As Aurora struggles to make sense of her new world, she begins to fear that the curse has left its mark on her, a fiery and dangerous thing that might be as wicked as the witch who once ensnared her. With her wedding day drawing near, Aurora must make the ultimate decision on how to save her kingdom: marry the prince or run.

Rhiannon Thomas weaves together vivid scenes of action, romance, and gorgeous gowns to reveal a richly imagined world … and Sleeping Beauty as she’s never been seen before.


Hi Rhiannon! Thanks so much for joining us.

1. Tell us about yourself and how you became a writer.

Thanks so much for having me!

I always get nervous when telling people about myself – I think it’s the shy British girl side of me going “no, no, tell me about YOU.” But here goes.

I’m originally from the north of England, but I moved to America when I was 18 to study English Lit and Japanese at Princeton. After graduation, my visa ran out, so I very reluctantly moved back to England, got a job at a bookstore, and tried to figure out what the hell I wanted to do with my life. I knew I was really good at academics, but the idea of grad school was more “I don’t know what I’m doing!” than an actual dream. So, while trying to figure things out, I turned my academic side into my blog, Feminist Fiction, and I wrote the book that would ultimately become A Wicked Thing.

I wouldn’t recommend graduate -> be sad -> write a book -> luck out and sell it and stop looking for another career path as a life plan, but it worked out for me so far!

2. Glad it worked out for you. And I think other people change careers too, so don't feel back. How did you get the idea for your book and why did you choose to retell Sleeping Beauty’s story. I read that your favorite fairy tale is The Little Mermaid. Why didn’t you pick that one?

A Wicked Thing originally came from a place of being completely fed up with romance tropes. The idea first came to me when Twilight was the hottest thing in the fiction world, and there were a whole bunch of similar novels about people fated to be together, or all-powerful supernatural love-at-first-sight that people couldn’t escape. Maybe I’m just awkward, but if someone appeared in my life and said “oh btw, we’re gonna be in love forever now, it’s FATE,” I’d be pretty weirded out. And these thoughts meshed pretty well with my total love for fairy tales, and especially dark fairy tales. Most fairy tales have some “I’ve known you for five minutes, let’s get married” element, but Sleeping Beauty was the most interesting, to me, when you add in the promise of “true love’s kiss,” and the weirdness of sleeping for a century. The more I thought about it, the more I wanted to know what would happen after Aurora woke up, if things were slightly less fairy tale and slightly more realistic.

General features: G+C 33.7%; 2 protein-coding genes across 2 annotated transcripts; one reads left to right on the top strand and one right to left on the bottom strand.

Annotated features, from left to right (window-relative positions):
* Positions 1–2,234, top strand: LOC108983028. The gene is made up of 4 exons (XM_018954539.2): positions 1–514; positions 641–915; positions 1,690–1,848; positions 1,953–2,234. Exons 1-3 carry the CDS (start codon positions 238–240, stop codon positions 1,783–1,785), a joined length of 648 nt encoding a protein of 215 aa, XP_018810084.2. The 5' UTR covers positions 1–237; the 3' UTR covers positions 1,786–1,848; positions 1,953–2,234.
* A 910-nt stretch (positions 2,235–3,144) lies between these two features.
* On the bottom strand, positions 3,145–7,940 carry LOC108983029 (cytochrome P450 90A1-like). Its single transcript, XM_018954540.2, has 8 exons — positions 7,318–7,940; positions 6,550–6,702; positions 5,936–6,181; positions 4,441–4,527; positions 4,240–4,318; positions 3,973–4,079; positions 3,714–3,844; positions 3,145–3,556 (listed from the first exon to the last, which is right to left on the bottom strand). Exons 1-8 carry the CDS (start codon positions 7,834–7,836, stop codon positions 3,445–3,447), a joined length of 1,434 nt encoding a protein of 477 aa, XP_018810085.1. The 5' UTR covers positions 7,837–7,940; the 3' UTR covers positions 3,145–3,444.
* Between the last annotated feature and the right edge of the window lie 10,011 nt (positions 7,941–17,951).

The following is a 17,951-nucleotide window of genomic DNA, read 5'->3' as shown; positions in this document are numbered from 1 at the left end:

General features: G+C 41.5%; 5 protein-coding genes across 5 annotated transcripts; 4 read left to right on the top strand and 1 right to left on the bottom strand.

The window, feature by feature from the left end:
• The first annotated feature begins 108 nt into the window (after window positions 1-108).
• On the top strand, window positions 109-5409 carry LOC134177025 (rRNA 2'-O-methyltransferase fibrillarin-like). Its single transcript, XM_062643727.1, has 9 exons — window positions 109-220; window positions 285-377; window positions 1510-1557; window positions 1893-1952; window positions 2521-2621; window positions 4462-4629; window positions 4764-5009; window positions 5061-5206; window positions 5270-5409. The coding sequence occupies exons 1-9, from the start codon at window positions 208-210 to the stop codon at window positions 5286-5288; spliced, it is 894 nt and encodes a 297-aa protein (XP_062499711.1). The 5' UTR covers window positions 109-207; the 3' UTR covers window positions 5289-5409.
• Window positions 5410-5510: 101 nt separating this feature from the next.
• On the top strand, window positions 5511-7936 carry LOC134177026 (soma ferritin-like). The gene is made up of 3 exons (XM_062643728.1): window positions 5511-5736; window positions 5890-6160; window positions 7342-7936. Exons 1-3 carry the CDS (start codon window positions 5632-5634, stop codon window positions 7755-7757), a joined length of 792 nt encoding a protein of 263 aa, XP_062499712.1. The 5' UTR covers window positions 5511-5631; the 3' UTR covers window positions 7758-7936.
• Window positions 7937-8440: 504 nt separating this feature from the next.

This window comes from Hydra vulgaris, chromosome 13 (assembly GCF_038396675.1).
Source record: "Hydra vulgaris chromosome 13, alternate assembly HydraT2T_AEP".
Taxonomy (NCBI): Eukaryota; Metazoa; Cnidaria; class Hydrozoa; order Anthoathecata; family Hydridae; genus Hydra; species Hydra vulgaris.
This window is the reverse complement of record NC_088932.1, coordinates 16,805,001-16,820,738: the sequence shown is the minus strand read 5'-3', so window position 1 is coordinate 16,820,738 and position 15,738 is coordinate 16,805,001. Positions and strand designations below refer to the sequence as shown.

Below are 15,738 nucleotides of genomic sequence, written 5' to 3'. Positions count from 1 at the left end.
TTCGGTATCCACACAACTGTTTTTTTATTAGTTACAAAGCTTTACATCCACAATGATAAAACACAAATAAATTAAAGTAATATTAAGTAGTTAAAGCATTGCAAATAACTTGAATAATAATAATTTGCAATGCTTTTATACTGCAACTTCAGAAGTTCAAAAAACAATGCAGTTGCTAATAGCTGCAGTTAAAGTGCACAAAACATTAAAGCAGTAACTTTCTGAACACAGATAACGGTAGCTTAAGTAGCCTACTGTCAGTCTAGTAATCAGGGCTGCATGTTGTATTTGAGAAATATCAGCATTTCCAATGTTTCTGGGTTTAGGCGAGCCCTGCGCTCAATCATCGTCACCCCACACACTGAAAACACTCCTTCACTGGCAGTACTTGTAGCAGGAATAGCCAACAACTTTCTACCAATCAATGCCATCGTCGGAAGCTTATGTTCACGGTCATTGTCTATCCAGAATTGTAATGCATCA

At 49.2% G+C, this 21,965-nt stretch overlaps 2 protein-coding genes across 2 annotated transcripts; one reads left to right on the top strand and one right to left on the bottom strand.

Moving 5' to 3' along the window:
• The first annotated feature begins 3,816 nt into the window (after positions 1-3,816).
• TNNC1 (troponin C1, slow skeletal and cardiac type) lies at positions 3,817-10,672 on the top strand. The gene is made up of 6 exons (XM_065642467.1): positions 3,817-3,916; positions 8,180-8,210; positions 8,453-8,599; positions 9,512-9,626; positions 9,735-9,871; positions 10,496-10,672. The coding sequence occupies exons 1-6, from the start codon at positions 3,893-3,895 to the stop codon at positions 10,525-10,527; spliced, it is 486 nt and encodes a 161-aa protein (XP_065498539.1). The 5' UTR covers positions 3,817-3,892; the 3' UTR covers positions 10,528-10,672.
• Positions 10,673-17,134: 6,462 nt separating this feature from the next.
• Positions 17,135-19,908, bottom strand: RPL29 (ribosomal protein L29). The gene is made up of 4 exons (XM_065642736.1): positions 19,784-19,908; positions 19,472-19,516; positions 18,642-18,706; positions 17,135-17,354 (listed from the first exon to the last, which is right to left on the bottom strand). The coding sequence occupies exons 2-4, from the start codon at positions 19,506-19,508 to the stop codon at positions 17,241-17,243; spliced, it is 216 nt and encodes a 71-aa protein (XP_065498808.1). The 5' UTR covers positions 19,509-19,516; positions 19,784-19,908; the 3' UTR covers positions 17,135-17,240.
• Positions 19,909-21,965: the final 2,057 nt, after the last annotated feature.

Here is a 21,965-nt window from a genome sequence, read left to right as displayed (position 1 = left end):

And I would love to do a Little Mermaid retelling, but if I did, I think the main focus would be the decision of whether or not she should murder the guy she loves to remain human, which is a very different story. Maybe one day!

3. I'm not a fan of fated, fall in love immediately romances either. Share about the process of writing a retelling of a fairy tale. Did you research much by reading different versions of Sleeping Beauty? And what advice do you have for other authors wanting to write a fairy tale retelling?

I’ll be honest – I didn’t research the history of Sleeping Beauty while writing A Wicked Thing. I was
familiar with a lot of the different versions of it, because I’m a fairy tale nerd and had studied them at university, but I really wanted to base the novel on fairy tale elements that most people would be familiar with. I wanted Aurora to appear to be the classic Sleeping Beauty, and although I tweaked some elements of her story to suit my needs, I wanted the heart of her backstory to match what people first thought of when they thought “Sleeping Beauty.” So no baby twins, no creeptastic stalker princes, no ogre mother-in-law. Just an angry witch, a tower, a spinning wheel, and a hundred year sleep.

As for advice on writing a fairy tale retelling… I think the most important thing is to be constantly interrogating and challenging the story you know. Why would someone act that way, what sort of person would really do this, how would people respond to that situation if they weren’t guided by fairy tale tropes? Retellings become most interesting, to me, when they try to put the humanity back into that fairy tale narrative framework, and explore where that takes you.

4. Those are great questions to ask yourself. Princess Aurora is such a sympathetic character. She wakes up to a less than perfect situation. Share about her character development and the challenges of putting her into the future.

Well, the biggest challenge, from a writing perspective, was that I needed to create two distinct worlds for Aurora – the past that she was familiar with, and the future that she finds herself thrown into – and know how one had turned into the other. This was especially difficult, because Aurora is a very naïve character at first, who has spent her life locked in a tower and has very little firsthand experience of life outside the castle, so she’s not the best source of information.